Today, Wet’suwet’en Hereditary Chiefs and the provincial and federal governments signed a memorandum of understanding (MOU) that recognizes Wet’suwet’en rights and title throughout the Yintah and sets out a process to negotiate an agreement on how to implement them.
Wet’suwet’en Hereditary Chiefs; Scott Fraser, B.C.’s Minister of Indigenous Relations and Reconciliation; and Carolyn Bennett, federal Minister of Crown-Indigenous Relations, signed the MOU on May 14, 2020, via videoconference. The MOU was signed virtually to respect guidelines from public health officials to protect the health and well-being of people and communities during the COVID-19 pandemic.
The MOU commits Wet’suwet’en Hereditary Chiefs and the provincial and federal governments to negotiate a series of agreements that will resolve matters of rights and title outstanding for decades since the 1997 Supreme Court of Canada Delgamuukw-Gisday’wa ruling. Any formal agreements reached as a result of negotiations will require approval by each of the parties.
As outlined in the MOU, the three parties will now begin negotiating an agreement on a path to implement Wet’suwet’en rights and title. Topics to be discussed will include Nation reunification, revenue-sharing, compensation, land and resources, child and family wellness, water, fish, land-use planning and decision-making.
Planning is currently underway to establish both internal Wet’suwet’en and external engagement processes to ensure transparency and openness throughout the negotiations. Wet’suwet’en clan members and elected representatives, neighbouring First Nations, municipal governments and other interested parties who live and work in the Yintah, will be included.
The MOU and all future agreements will uphold the Aboriginal rights and title recognized and affirmed by Section 35 of the Constitution and align with B.C.’s Declaration on the Rights of Indigenous Peoples Act.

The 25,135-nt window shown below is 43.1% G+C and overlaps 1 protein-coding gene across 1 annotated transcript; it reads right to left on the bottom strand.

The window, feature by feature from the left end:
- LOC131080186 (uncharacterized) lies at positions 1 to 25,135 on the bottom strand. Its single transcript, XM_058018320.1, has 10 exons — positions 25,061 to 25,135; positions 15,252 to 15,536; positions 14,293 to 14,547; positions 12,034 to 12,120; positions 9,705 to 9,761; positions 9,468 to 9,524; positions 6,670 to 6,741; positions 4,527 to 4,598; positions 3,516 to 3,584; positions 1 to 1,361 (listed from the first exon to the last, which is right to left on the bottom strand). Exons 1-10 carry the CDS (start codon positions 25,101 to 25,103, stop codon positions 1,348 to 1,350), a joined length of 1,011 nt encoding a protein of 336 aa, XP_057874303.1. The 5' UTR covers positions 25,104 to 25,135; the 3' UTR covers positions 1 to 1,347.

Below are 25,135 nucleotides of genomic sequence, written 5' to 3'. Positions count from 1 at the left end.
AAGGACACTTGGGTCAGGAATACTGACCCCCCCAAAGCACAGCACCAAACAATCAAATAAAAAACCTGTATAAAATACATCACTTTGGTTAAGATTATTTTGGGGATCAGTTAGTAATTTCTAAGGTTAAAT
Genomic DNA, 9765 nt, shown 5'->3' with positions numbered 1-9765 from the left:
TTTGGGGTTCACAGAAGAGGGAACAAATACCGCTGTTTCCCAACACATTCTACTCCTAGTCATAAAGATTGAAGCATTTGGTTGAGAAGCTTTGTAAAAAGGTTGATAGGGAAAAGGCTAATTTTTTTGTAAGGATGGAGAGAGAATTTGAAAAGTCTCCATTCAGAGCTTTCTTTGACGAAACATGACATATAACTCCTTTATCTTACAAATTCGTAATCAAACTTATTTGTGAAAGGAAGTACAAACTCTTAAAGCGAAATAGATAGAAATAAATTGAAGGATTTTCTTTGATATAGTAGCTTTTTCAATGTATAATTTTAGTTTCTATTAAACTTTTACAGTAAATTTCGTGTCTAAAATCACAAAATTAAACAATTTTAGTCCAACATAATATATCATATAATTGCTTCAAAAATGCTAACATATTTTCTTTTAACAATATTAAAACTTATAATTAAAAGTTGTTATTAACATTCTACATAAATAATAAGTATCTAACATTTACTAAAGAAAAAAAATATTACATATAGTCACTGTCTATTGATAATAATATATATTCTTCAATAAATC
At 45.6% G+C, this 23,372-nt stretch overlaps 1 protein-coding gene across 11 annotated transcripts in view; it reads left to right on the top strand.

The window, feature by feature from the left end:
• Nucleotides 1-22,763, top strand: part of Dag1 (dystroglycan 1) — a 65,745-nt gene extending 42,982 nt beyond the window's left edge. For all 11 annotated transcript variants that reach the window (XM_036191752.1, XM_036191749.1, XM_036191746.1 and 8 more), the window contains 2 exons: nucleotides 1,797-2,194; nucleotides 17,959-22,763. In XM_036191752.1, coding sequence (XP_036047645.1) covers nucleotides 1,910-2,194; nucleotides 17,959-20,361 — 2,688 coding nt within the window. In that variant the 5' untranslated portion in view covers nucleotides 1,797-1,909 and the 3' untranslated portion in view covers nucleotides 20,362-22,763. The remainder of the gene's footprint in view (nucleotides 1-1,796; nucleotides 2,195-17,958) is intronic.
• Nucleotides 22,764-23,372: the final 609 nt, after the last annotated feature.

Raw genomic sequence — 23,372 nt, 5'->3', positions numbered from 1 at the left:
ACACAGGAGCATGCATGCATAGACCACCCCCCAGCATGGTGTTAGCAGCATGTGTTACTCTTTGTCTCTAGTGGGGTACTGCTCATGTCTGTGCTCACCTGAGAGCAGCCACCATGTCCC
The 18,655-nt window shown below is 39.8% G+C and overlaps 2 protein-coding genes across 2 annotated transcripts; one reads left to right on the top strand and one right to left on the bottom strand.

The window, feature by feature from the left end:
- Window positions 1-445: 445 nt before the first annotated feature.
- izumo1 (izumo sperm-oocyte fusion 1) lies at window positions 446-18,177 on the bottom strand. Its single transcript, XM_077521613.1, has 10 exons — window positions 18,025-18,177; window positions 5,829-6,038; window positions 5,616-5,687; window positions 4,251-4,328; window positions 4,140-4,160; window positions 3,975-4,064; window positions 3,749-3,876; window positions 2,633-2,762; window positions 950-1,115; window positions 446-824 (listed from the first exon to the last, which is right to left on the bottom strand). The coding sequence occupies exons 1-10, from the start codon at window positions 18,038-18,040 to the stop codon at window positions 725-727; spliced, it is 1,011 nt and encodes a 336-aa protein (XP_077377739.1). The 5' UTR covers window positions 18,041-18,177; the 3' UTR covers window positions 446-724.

- Wet’suwet’en means people of the Wedzin Kwe River (Bulkley River). Yintah means territory. Dinï’ze means male Wet’suwet’en Hereditary Chief. Inuk Nuatden means Wet’suwet’en laws.
- The Wet’suwet’en Yintah is located in the central Interior of B.C. around Smithers, Burns Lake, Broman Lake and François Lake.
- Wet’suwet’en Nation is comprised of five clans: Gilseyhu (Big Frog) Laksilyu (Small Frog), Gitdumten (Wolf/Bear), Laksamshu (Fireweed) and Tsayu (Beaver).
- The clans are divided into 13 Houses and each House is represented by a Hereditary Chief.
- There are six independent Wet’suwet’en band councils, each represented by an elected Chief and council: Hagwilget First Nation Government, Nee Tahi Buhn Band, Skin Tyee Nation, Ts’ilh Kaz Koh First Nation, Wet’suwet’en First Nation and Witset First Nation.
- Memorandum of Understanding between Canada, British Columbia and Wets’suwet’en: http://ow.ly/D8lL30qG6JS
- Office of the Wet’suwet’en: https://www.wetsuweten.com/
- B.C. Ministry of Indigenous Relations and Reconciliation: http://ow.ly/Xyi430qE6LH
- Crown-Indigenous Relations and Northern Affairs Canada: http://ow.ly/Rr9A30qE6M8